The Chinese central bank has been generous with liquidity, pumping a net 315 billion yuan ($48 billion) into the banking system ahead of the Lunar New Year holiday in early February.

It was the biggest weekly injection since January 2014 and analysts suspected it was larger than that warranted to avoid any hint of a cash crunch during the long holiday.

According to sources, Zhang Xiaohui, an assistant governor of the central bank, said it would not rush to cut the amount of cash banks must hold in reserves, as doing so could send a strong signal on policy easing.

Yi Gang, a vice governor of the central bank, also said it would keep the yuan basically stable against a basket of currencies.

Italian Economy Minister Pier Carlo Padoan told Reuters the IMF board's decision to include China's yuan in the basket of major currencies used to calculate the Special Drawing Right in which the fund lends to members was "an additional positive constraint" on China's management of its currency.

Lagarde described China's slowdown as "very normal" but the road ahead will be bumpy.

Lagarde told the WEF that China's transition to an economy led by consumer demand instead of state investment was unlikely to lead to a "hard landing" for the world's second-largest economy.

She said on the final day of the Davos meeting: "We are not seeing a hard landing... We are seeing an evolution, a big transition which is going to be bumpy.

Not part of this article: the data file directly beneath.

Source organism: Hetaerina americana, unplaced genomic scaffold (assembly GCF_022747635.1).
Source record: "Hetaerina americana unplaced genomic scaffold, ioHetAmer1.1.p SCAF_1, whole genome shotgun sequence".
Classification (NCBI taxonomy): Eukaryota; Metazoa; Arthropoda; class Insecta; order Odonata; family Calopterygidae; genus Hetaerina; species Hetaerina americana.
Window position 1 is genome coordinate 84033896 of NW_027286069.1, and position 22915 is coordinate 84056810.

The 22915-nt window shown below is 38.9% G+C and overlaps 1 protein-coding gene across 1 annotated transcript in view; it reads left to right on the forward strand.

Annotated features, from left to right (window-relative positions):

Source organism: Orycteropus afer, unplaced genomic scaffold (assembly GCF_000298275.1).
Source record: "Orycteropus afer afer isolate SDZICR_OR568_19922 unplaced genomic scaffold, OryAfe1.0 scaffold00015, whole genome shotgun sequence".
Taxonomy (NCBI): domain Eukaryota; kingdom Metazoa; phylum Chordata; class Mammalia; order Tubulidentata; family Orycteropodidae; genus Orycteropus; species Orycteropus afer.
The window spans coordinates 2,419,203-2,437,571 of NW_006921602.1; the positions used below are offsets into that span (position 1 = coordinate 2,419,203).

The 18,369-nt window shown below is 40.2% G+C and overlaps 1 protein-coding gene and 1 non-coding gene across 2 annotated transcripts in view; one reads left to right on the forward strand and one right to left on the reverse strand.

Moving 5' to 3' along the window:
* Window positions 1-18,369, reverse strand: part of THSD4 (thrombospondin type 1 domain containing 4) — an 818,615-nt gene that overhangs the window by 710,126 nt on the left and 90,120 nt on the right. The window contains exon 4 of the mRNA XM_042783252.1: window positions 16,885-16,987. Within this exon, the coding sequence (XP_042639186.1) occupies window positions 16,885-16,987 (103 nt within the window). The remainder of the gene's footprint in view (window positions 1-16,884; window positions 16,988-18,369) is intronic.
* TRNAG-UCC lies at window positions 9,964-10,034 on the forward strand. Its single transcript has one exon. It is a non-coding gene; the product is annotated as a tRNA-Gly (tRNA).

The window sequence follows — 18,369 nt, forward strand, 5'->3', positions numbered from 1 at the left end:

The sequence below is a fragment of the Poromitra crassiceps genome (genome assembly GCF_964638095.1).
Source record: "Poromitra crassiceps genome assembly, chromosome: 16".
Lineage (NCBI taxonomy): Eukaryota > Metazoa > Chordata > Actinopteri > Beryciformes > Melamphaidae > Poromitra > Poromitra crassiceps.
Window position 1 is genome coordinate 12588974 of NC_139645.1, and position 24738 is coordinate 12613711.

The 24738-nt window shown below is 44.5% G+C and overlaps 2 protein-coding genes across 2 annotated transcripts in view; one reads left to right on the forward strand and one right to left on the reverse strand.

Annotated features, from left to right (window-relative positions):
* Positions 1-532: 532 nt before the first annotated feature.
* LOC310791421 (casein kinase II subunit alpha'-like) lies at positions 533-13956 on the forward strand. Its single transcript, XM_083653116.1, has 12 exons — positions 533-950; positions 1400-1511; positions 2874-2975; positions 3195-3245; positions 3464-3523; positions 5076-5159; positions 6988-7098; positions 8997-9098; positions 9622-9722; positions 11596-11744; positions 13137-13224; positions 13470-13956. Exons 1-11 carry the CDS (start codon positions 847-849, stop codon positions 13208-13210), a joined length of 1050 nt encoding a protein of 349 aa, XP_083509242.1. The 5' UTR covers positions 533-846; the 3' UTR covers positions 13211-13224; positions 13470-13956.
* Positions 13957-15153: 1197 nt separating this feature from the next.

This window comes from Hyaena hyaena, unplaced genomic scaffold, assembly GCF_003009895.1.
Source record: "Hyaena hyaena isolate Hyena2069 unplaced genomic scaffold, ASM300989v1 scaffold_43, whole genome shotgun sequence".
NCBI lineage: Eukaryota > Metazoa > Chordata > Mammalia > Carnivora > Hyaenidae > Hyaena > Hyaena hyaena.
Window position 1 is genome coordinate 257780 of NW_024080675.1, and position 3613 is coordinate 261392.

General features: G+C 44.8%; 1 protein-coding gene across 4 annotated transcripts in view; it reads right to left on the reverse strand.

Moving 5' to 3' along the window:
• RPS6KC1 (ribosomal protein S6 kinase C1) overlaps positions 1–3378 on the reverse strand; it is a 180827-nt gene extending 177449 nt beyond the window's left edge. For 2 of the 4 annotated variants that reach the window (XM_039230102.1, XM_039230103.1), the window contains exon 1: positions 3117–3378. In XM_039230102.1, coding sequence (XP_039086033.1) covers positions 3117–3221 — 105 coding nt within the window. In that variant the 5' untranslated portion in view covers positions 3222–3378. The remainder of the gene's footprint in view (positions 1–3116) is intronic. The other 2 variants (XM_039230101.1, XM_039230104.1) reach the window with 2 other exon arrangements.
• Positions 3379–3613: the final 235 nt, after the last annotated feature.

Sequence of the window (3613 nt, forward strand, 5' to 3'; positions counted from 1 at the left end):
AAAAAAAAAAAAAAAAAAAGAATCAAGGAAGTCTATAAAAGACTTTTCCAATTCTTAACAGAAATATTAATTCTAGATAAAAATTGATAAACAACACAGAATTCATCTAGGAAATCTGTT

"We have to get used to it and it's a very normal and proper way to actually move towards a more sustainable and a more quality growth, we all hope," she added.

"[It] is simply the worst start of any year on the record on financial markets ever, it's simple," Thiam said. "The market is very worried about China, of course. They fear we will fall into a global recession." 

British Finance Minister George Osborne remarked that China had overshadowed proceedings at the annual gathering of the rich and powerful.

"The world has not been very good over previous centuries at accommodating rising powers and it has often led to unhappy outcomes," Osborne said bleakly. "I think it is massively in our interest that we bring China into the multilateral institutions of the world." 


Support for Lagarde repeat 


Lagarde herself was also an issue at Davos, as she quietly campaigned to win backing for a second mandate as IMF managing director.

With her term coming to an end in July, the IMF formally began accepting nominations on Thursday for who will guide the global crisis lender for the next five years.

The biggest powers governing the Washington-based fund, including Britain, Germany and France, all gave their support to Lagarde.

In her first term, she was deeply involved in the decision to add the Chinese yuan to the IMF's basket of reserve currencies, a highly symbolic move that was greatly appreciated by Beijing.

Lagarde's plans to run again nonetheless face a potential hurdle. She could have to stand trial in France over her role in a banking scandal that predates her arrival at the IMF.

In December, French judges placed her under formal investigation in the long-running affair of former Adidas owner Bernard Tapie, who received a large state payout for his dispute with a state bank during her time as finance minister.


Lagarde has said she will fight the trial order, and the IMF executive board at the time reiterated its confidence in her.